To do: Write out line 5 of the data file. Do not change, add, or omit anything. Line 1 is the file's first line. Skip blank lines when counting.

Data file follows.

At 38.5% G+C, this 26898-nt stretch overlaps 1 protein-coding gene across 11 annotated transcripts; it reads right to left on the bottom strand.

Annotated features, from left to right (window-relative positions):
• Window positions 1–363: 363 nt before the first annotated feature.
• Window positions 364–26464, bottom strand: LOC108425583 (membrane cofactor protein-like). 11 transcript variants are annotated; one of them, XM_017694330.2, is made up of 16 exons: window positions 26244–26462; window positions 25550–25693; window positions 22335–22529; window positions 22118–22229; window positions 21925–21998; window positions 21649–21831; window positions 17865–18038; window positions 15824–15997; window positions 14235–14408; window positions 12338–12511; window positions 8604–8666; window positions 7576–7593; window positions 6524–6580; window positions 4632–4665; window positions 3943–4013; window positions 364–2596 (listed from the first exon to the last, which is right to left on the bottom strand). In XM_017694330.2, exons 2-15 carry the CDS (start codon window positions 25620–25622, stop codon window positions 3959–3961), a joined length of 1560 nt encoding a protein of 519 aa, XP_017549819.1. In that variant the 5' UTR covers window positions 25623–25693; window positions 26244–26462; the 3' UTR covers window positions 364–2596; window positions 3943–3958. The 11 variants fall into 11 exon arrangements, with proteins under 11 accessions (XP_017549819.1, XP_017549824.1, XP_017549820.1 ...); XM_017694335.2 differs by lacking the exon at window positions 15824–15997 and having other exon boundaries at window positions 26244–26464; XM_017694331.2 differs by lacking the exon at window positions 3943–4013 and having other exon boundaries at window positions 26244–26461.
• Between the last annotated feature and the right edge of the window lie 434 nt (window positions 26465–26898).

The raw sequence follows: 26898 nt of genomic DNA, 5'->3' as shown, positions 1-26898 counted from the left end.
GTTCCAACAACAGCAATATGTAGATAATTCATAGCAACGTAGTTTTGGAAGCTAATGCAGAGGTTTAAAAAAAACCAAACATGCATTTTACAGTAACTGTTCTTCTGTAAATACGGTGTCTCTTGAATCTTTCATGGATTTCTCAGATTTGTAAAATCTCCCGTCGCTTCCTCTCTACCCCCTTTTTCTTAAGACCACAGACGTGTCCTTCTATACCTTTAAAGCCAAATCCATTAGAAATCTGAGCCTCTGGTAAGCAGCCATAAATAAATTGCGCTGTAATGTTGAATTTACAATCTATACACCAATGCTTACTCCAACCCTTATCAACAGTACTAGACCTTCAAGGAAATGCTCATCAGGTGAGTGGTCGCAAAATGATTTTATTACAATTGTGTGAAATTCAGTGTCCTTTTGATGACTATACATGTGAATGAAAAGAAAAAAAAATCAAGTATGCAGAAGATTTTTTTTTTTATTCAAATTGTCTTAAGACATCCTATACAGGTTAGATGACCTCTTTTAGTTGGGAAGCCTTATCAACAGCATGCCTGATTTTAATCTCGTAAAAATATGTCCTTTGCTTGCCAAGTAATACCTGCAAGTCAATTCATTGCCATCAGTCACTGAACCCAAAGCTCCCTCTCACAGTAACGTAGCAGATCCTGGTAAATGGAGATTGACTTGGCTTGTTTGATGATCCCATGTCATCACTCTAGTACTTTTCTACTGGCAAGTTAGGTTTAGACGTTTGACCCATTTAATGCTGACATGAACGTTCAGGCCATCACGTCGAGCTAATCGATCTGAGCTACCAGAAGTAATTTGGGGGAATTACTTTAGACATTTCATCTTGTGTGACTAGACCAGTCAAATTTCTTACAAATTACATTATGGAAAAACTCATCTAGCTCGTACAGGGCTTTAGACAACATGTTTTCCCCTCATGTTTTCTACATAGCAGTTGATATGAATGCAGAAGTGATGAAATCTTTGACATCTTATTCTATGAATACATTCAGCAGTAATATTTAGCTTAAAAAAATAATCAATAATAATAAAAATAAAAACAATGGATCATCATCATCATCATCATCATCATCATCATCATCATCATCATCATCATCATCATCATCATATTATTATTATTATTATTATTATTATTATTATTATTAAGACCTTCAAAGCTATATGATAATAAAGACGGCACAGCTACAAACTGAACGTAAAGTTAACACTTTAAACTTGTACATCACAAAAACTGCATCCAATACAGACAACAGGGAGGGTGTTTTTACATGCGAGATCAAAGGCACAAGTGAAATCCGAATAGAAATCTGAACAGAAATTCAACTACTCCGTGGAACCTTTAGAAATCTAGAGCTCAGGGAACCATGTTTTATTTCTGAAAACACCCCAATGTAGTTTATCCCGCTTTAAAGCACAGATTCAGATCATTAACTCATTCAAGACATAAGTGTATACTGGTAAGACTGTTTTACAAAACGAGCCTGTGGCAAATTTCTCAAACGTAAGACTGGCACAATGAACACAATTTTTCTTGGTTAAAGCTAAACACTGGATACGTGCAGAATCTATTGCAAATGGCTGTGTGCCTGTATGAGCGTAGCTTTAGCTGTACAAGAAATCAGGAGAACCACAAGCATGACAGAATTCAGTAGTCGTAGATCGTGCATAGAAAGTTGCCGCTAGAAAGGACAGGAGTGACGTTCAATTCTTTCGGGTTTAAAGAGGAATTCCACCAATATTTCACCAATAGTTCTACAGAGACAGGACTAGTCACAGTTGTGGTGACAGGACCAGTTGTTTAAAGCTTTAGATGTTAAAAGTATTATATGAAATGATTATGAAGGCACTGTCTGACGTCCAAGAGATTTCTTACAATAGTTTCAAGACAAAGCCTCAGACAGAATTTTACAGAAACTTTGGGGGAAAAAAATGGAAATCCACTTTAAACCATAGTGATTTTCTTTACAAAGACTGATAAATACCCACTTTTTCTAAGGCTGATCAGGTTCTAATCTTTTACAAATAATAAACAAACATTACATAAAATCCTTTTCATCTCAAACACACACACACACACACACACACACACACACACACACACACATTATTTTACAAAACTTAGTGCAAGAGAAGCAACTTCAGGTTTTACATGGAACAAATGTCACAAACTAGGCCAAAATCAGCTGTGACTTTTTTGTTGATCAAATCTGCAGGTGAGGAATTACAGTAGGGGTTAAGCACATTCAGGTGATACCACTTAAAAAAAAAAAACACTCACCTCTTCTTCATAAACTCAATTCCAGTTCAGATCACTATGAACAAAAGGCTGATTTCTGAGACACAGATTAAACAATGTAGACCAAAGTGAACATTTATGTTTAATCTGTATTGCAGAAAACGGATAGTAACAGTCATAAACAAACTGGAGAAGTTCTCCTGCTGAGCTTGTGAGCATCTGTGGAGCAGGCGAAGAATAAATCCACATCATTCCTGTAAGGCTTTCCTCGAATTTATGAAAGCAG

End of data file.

• Between the last annotated feature and the right edge of the window lie 434 nt (window positions 26465–26898).